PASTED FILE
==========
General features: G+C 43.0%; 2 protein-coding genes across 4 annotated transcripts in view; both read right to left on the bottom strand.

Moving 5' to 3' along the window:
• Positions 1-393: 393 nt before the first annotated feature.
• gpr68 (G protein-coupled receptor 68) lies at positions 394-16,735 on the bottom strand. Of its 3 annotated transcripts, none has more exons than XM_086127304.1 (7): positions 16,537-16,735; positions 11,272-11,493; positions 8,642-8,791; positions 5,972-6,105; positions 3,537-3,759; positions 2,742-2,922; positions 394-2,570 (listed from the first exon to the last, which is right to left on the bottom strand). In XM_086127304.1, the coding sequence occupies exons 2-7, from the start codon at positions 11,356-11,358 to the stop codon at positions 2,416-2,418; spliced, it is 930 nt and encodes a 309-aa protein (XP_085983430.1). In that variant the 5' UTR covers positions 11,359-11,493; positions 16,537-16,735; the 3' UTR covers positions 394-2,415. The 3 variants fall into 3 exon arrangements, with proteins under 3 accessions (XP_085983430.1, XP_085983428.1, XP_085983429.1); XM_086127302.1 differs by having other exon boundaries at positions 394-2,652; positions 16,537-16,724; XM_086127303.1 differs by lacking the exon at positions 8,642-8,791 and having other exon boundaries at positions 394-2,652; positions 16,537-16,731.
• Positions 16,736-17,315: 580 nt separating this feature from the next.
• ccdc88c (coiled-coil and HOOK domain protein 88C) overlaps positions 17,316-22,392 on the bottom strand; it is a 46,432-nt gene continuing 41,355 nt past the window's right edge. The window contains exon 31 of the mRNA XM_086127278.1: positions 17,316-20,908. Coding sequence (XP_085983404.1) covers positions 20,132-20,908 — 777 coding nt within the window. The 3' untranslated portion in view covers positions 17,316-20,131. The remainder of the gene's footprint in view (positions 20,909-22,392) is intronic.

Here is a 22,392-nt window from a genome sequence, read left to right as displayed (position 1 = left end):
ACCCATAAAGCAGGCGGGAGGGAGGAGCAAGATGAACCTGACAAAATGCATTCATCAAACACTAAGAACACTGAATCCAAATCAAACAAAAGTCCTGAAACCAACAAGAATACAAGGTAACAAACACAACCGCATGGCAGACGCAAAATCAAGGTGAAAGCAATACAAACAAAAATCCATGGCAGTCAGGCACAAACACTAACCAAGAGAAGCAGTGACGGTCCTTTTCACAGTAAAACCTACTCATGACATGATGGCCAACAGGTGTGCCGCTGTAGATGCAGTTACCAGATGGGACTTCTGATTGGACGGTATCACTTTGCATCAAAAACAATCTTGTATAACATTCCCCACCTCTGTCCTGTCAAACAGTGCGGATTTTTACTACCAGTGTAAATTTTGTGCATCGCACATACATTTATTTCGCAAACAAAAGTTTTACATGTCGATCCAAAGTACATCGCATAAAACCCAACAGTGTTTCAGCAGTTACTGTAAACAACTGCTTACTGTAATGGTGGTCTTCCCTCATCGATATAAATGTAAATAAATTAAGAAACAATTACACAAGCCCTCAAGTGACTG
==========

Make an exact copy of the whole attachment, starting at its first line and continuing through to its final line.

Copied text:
General features: G+C 43.0%; 2 protein-coding genes across 4 annotated transcripts in view; both read right to left on the bottom strand.

Moving 5' to 3' along the window:
• Positions 1-393: 393 nt before the first annotated feature.
• gpr68 (G protein-coupled receptor 68) lies at positions 394-16,735 on the bottom strand. Of its 3 annotated transcripts, none has more exons than XM_086127304.1 (7): positions 16,537-16,735; positions 11,272-11,493; positions 8,642-8,791; positions 5,972-6,105; positions 3,537-3,759; positions 2,742-2,922; positions 394-2,570 (listed from the first exon to the last, which is right to left on the bottom strand). In XM_086127304.1, the coding sequence occupies exons 2-7, from the start codon at positions 11,356-11,358 to the stop codon at positions 2,416-2,418; spliced, it is 930 nt and encodes a 309-aa protein (XP_085983430.1). In that variant the 5' UTR covers positions 11,359-11,493; positions 16,537-16,735; the 3' UTR covers positions 394-2,415. The 3 variants fall into 3 exon arrangements, with proteins under 3 accessions (XP_085983430.1, XP_085983428.1, XP_085983429.1); XM_086127302.1 differs by having other exon boundaries at positions 394-2,652; positions 16,537-16,724; XM_086127303.1 differs by lacking the exon at positions 8,642-8,791 and having other exon boundaries at positions 394-2,652; positions 16,537-16,731.
• Positions 16,736-17,315: 580 nt separating this feature from the next.
• ccdc88c (coiled-coil and HOOK domain protein 88C) overlaps positions 17,316-22,392 on the bottom strand; it is a 46,432-nt gene continuing 41,355 nt past the window's right edge. The window contains exon 31 of the mRNA XM_086127278.1: positions 17,316-20,908. Coding sequence (XP_085983404.1) covers positions 20,132-20,908 — 777 coding nt within the window. The 3' untranslated portion in view covers positions 17,316-20,131. The remainder of the gene's footprint in view (positions 20,909-22,392) is intronic.

Here is a 22,392-nt window from a genome sequence, read left to right as displayed (position 1 = left end):
ACCCATAAAGCAGGCGGGAGGGAGGAGCAAGATGAACCTGACAAAATGCATTCATCAAACACTAAGAACACTGAATCCAAATCAAACAAAAGTCCTGAAACCAACAAGAATACAAGGTAACAAACACAACCGCATGGCAGACGCAAAATCAAGGTGAAAGCAATACAAACAAAAATCCATGGCAGTCAGGCACAAACACTAACCAAGAGAAGCAGTGACGGTCCTTTTCACAGTAAAACCTACTCATGACATGATGGCCAACAGGTGTGCCGCTGTAGATGCAGTTACCAGATGGGACTTCTGATTGGACGGTATCACTTTGCATCAAAAACAATCTTGTATAACATTCCCCACCTCTGTCCTGTCAAACAGTGCGGATTTTTACTACCAGTGTAAATTTTGTGCATCGCACATACATTTATTTCGCAAACAAAAGTTTTACATGTCGATCCAAAGTACATCGCATAAAACCCAACAGTGTTTCAGCAGTTACTGTAAACAACTGCTTACTGTAATGGTGGTCTTCCCTCATCGATATAAATGTAAATAAATTAAGAAACAATTACACAAGCCCTCAAGTGACTG